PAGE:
Nonprofits often neglect to revise or update their bylaws unless a critical issue or crisis arises. Doing so, however, should be part of your strategic-planning process.
Your board has a fiduciary responsibility and is legally accountable for following your bylaws. It is each board member’s responsibility to know what is included in the bylaws. When drafting your by-laws, be sure to use the following 14-point checkup:
- Indemnification statement limiting personal liability of board members
- Voting member rights statement (if applicable)
- Minimum/maximum number of board members
- Number of votes or attendees required for quorum
- Board terms and term limits
- Officers: titles, appointments, term limits, and responsibilities
- Procedure for removal of board members/officers.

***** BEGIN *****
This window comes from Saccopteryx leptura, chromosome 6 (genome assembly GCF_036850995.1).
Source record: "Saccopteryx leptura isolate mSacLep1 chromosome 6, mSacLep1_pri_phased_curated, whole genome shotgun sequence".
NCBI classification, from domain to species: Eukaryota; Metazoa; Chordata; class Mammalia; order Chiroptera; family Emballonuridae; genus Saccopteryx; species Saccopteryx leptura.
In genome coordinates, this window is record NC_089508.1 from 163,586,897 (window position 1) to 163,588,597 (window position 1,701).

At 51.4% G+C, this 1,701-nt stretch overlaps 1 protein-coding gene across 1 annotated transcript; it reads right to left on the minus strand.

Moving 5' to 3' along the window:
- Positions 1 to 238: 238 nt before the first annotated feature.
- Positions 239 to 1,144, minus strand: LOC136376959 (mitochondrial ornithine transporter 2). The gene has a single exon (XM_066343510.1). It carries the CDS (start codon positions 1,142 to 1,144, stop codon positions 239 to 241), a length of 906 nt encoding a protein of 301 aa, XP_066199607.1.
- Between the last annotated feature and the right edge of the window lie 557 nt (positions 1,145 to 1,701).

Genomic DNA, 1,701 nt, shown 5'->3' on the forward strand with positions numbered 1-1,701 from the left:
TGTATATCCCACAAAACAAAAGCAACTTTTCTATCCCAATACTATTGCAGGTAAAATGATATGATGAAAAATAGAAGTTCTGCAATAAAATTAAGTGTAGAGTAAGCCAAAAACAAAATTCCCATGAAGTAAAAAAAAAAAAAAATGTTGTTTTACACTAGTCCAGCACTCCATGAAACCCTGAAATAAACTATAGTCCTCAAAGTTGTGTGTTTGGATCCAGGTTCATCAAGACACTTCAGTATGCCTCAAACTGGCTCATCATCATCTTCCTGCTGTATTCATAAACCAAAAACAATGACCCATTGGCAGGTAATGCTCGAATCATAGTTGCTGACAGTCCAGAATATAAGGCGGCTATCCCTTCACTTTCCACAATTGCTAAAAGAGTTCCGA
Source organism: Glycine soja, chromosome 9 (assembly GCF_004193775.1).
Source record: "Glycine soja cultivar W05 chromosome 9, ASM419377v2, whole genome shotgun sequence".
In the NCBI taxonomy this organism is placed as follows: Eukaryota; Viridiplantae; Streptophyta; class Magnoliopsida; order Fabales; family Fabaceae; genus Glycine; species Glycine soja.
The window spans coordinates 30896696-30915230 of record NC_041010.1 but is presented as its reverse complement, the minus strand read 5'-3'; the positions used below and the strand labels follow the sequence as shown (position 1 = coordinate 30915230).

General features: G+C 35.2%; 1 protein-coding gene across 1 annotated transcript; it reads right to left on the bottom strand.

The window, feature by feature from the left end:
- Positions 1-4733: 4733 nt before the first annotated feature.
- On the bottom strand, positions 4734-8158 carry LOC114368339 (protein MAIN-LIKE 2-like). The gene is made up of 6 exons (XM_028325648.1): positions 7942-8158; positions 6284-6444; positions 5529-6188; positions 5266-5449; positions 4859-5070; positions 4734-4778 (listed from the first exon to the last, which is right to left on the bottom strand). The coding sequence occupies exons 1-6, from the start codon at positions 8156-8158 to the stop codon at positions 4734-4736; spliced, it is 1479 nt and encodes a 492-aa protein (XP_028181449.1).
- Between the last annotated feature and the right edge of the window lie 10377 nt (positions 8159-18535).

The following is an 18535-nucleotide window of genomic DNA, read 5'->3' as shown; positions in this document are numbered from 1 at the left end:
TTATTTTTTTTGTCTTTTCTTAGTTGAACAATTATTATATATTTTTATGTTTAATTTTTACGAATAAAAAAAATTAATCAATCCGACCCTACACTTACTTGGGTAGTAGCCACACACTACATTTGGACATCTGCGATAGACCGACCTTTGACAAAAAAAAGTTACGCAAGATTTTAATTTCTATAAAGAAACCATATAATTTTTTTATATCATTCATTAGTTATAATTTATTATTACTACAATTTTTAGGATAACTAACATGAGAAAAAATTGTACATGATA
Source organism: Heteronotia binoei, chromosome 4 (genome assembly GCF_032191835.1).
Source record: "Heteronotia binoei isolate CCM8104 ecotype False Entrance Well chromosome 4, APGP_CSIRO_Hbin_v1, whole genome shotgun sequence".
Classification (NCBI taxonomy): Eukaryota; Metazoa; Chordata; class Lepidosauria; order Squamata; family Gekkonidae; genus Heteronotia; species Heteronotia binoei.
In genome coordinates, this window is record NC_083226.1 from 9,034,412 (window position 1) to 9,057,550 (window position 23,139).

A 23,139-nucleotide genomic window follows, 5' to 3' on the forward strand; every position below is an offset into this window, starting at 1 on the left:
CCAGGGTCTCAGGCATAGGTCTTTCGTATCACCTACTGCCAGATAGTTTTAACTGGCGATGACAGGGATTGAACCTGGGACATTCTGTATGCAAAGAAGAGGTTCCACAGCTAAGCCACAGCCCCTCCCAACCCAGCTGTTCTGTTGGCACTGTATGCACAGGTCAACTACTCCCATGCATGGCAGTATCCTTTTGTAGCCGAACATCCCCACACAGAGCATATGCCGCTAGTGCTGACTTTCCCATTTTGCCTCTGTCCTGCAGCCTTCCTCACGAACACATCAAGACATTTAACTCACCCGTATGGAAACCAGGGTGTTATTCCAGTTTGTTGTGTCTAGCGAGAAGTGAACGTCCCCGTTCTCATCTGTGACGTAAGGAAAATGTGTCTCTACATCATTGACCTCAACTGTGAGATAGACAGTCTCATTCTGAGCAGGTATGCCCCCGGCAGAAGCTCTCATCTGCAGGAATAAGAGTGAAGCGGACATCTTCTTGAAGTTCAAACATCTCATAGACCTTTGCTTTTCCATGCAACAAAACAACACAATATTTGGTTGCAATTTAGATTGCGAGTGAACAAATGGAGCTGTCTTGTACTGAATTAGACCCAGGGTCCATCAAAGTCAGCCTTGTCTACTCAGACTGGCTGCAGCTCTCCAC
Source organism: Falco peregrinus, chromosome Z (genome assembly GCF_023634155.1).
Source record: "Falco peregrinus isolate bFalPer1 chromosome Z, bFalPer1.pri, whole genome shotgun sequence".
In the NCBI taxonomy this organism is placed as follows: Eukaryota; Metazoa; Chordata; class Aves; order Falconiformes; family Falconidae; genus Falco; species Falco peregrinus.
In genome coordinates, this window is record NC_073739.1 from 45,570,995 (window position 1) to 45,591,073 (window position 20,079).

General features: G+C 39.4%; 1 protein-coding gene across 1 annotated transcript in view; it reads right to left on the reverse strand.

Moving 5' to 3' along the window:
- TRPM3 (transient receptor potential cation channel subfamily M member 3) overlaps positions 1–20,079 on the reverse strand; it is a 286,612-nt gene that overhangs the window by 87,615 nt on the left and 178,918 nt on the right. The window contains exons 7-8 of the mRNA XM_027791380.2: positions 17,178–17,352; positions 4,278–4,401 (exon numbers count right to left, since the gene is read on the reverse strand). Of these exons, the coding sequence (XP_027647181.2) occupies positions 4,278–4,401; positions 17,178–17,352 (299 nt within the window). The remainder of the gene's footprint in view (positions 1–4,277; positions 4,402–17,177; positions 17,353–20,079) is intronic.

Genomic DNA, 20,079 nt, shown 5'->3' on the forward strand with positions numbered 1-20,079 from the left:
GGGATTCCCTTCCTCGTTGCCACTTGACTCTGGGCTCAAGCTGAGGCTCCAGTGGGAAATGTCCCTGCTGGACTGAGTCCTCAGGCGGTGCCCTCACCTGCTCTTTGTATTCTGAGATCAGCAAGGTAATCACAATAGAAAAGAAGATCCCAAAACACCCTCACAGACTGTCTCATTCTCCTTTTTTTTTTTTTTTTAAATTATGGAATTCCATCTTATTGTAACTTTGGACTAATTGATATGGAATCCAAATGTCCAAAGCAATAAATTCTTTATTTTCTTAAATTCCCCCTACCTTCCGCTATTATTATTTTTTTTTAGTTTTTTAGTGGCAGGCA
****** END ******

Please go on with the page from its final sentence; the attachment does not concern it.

- Procedure for changing/amending bylaws
- Minimum number of board meetings per year
- Process for convening special or emergency board or executive committee meetings
- Process for creating or dissolving board committees.
- Description of committee structure, roles and responsibilities, and member appointment process
- Potential meeting methodology (in-person, conference calls, electronic)
- Conflict of interest policy
Ruth Peebles, President of The INS Group, offers 25 years of experience in the nonprofit management. The INS Group is a national consulting firm that provides organizational development and capacity building services to nonprofits, government agencies, and faith-based institutions. Services include grant writing, grant research, strategic planning, strategic fund development planning, succession planning, executive coaching, and board training and board development. Ms. Peebles can be reached at firstname.lastname@example.org
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